Today the Department of Justice will submit proposed redactions to the affidavit in support of the search warrant issued for the, well…, search of Donald Trump’s Florida estate in, well…, search of documents that should have been deposited with the National Archives upon Trump’s departure from the White House in early 2021. What could those redactions conceal or reveal? is the question on everyone’s mind.Continue reading “There are Redactions and… Redactions”
Five years ago this month I posted a lengthy review of Martin Aston’s encyclopedic Breaking Down the Walls of Heartache: How Music Came Out.1 Last week one of Aston’s subjects came to life as it was pushed my way courtesy of YouTube: 1964’s “Have I the Right?” by the Honeycombs. Lyrically it’s reminiscent of Sixties songs that became gay and lesbian bar hymns. Think Sinatra’s “Strangers In the Night” (1966), Bobby Darin’s version of “My Buddy” (1962), Connie Francis’s “Where the Boys Are” (1961). Such songs were appropriated by this social set, but its membership included a few of the hymnists as well.Continue reading “A Taste of Honeycombs”
Ten days ago Rob Berg and I rounded out the Bachelors Anonymous studio catalog with The Big Picture. Rob came up with the album title and the cover design: a rainbow emerging behind us as we frame ourselves (at a 1990 New Year’s Eve party held at the home of Anne Atwell-Zoll, who sang backup with Ann Russell). My first thought was that the rainbow is passé, but with the resurgence of a loathing that never left, I’m reminded of those peace symbol posters from an earlier era: Back By Popular Demand.Continue reading “Picture-Perfect”
While searching for half-remembered short films on the theme of public restrooms last month (see In the Can), I ran across a parody of “God Rest You Merry, Gentlemen” posted last fall as a commentary on the trans* bathroom con-troversy.
The performer, Christopher Trautman, explains:
This song was recorded in North Carolina. The only State in the United States that passed a law specifically directing that the restroom you use must be based on the junk you possess. It was later repealed after a national embarrassment campaign [led] by Comedy Central where they opened a food truck called Bone Brothers Barbecue in downtown Raleigh and discriminated against everybody who they determined to be gay… which was everybody.
That barbecue pi—er—bit, which aired on The Daily Show in 2016, was by Roy Wood Jr., assisted by Jordan Klepper. It’s hilarious and is, mm…, cued up below.Continue reading “I’m Dreaming of a White Bicycle”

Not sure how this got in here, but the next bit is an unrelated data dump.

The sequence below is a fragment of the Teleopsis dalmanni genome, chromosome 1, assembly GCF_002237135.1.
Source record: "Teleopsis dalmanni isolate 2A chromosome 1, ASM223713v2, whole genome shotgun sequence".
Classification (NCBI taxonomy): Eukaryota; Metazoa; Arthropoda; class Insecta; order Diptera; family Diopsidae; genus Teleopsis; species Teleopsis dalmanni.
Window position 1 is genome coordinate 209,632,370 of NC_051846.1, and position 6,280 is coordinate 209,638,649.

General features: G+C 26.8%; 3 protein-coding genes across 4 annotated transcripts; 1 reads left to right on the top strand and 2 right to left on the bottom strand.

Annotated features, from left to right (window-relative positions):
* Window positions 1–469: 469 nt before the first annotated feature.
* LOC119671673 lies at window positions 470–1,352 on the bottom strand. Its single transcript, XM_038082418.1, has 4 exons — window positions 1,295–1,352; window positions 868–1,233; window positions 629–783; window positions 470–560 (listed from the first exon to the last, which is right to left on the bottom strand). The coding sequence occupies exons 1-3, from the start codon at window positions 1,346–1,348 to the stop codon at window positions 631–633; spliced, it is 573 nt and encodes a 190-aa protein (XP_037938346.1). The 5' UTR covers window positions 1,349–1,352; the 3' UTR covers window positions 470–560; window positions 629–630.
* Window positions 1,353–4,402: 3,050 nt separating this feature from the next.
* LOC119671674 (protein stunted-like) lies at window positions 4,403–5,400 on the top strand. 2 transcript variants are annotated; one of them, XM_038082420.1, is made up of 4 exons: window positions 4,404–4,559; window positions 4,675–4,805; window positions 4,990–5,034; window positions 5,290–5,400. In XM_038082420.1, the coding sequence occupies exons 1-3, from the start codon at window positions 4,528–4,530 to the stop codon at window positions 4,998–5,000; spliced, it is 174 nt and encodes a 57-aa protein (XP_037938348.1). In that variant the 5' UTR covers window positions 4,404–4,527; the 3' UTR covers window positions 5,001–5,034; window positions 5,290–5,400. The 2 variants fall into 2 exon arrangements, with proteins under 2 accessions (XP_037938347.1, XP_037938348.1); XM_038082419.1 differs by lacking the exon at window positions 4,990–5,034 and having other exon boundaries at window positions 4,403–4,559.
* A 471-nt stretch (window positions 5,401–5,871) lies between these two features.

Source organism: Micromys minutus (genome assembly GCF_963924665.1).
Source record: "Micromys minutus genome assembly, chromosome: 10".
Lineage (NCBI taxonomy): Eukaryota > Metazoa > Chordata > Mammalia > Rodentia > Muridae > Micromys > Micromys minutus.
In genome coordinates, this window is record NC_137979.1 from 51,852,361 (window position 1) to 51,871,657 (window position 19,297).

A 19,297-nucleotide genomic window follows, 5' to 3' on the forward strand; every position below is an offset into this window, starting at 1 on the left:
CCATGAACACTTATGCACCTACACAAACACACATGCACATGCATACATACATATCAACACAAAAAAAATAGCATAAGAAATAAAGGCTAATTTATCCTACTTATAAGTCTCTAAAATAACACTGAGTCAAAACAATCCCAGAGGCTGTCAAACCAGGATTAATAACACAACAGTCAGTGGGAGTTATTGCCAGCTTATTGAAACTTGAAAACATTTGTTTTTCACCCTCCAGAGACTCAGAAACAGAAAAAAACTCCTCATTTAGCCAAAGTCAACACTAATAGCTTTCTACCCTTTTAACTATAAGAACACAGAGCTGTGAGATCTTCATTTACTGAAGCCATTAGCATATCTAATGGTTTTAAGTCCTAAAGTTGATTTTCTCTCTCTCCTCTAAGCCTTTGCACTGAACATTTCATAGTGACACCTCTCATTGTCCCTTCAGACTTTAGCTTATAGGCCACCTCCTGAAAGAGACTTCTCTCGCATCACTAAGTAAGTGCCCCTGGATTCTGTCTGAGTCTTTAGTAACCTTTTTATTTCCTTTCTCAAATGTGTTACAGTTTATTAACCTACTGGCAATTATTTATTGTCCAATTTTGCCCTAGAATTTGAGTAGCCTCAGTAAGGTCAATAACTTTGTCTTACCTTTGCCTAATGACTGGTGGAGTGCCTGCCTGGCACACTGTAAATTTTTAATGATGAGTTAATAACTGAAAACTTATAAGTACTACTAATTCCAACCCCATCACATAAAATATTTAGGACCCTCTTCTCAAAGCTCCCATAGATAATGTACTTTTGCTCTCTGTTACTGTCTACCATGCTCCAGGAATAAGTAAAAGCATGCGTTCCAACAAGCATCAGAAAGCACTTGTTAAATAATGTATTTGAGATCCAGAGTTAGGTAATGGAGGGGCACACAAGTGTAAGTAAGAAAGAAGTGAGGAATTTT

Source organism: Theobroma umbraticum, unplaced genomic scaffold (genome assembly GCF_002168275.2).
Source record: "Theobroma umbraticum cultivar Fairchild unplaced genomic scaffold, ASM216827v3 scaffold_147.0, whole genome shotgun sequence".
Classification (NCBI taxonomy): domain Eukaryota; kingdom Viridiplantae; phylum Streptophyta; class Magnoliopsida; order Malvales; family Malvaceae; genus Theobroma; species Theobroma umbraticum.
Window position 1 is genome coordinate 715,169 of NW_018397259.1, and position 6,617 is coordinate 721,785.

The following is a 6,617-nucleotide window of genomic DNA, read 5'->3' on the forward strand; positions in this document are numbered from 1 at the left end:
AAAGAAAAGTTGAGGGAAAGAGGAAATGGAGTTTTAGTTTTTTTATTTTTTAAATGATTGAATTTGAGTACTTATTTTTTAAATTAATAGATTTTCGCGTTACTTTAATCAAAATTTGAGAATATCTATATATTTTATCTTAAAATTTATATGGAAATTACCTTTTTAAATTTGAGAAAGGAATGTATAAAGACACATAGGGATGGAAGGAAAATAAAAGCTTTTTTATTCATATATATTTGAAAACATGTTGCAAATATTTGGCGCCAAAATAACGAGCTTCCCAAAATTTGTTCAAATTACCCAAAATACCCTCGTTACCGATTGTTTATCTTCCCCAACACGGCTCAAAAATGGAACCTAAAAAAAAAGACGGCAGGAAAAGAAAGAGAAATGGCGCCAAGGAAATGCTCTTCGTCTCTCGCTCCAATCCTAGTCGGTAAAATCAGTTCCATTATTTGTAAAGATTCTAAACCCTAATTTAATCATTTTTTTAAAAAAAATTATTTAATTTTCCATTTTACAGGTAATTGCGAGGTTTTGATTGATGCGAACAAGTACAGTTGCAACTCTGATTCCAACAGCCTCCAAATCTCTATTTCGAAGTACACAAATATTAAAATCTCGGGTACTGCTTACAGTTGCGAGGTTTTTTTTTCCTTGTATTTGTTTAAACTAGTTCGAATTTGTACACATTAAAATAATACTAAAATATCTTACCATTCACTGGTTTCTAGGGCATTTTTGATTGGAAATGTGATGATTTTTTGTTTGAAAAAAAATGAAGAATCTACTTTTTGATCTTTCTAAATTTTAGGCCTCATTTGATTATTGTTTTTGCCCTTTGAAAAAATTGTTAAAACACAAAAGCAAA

My introduction to the public restroom would have been in kindergarten, 1960–61. There were issues.Continue reading “In the Can”
Not long ago I was asked to vet a request for use of photos that appeared in my writings at The Tangent Group. The reprint request was from Robert C. Steele for his book Banned from California. Curious about the book, I did a halfhearted web search and didn’t find it. Days later my friend Jerry Gerash told me he was sending me a book about Jim Foshee. “You know who he was, don’t you?” he asked. “Of course,” I said. I know who Jim Fouratt is. Continue reading “Dreaming California: The Life of Jim Foshee”
This is a second conversation with dancer-choreographer Rudy Perez, taking place last month on May 30. During our review of Part 1 Rudy raised a few topics that I wanted to pursue. And, of course, there had been the murder of George Floyd on Memorial Day, and the reactions from coast to coast.
What follows has been lightly edited for clarity. Many thanks to Susan Perry Miick for her help with photographs. Continue reading “Portrait of Rudy Perez 2: Remain in Light”
Last year, in Everybody Dance Now 1, I reminisced about studying with dancer-choreographer Rudy Perez in the early 1980s. Nearly four decades later Rudy agreed to let me interview him a week ago, on May 13. What follows has been lightly edited for clarity.
We begin where I left off in that prior post. Continue reading “Portrait of Rudy Perez”
Before Christmas I checked out a book from my little public library branch: Naomi Wolf’s Outrages: Sex, Censorship, and the Criminalization of Love. I had a lot of other things to read and left it for last, not knowing what it contained, vaguely recognizing the author’s name. Turning to it, I recognized Wolf’s photo. If nothing else, readers might remember her defense of Julian Assange when he was accused of sex crimes in Sweden. I thought the book would be a history of censorship, but it’s more comprehensive. By introducing and then returning often to her cast of characters, Wolf creates an intimate narrative against the mise en scène of her historical sweep and sociopolitical stance. Continue reading “Symonds, Whitman, Rossetti and Rake”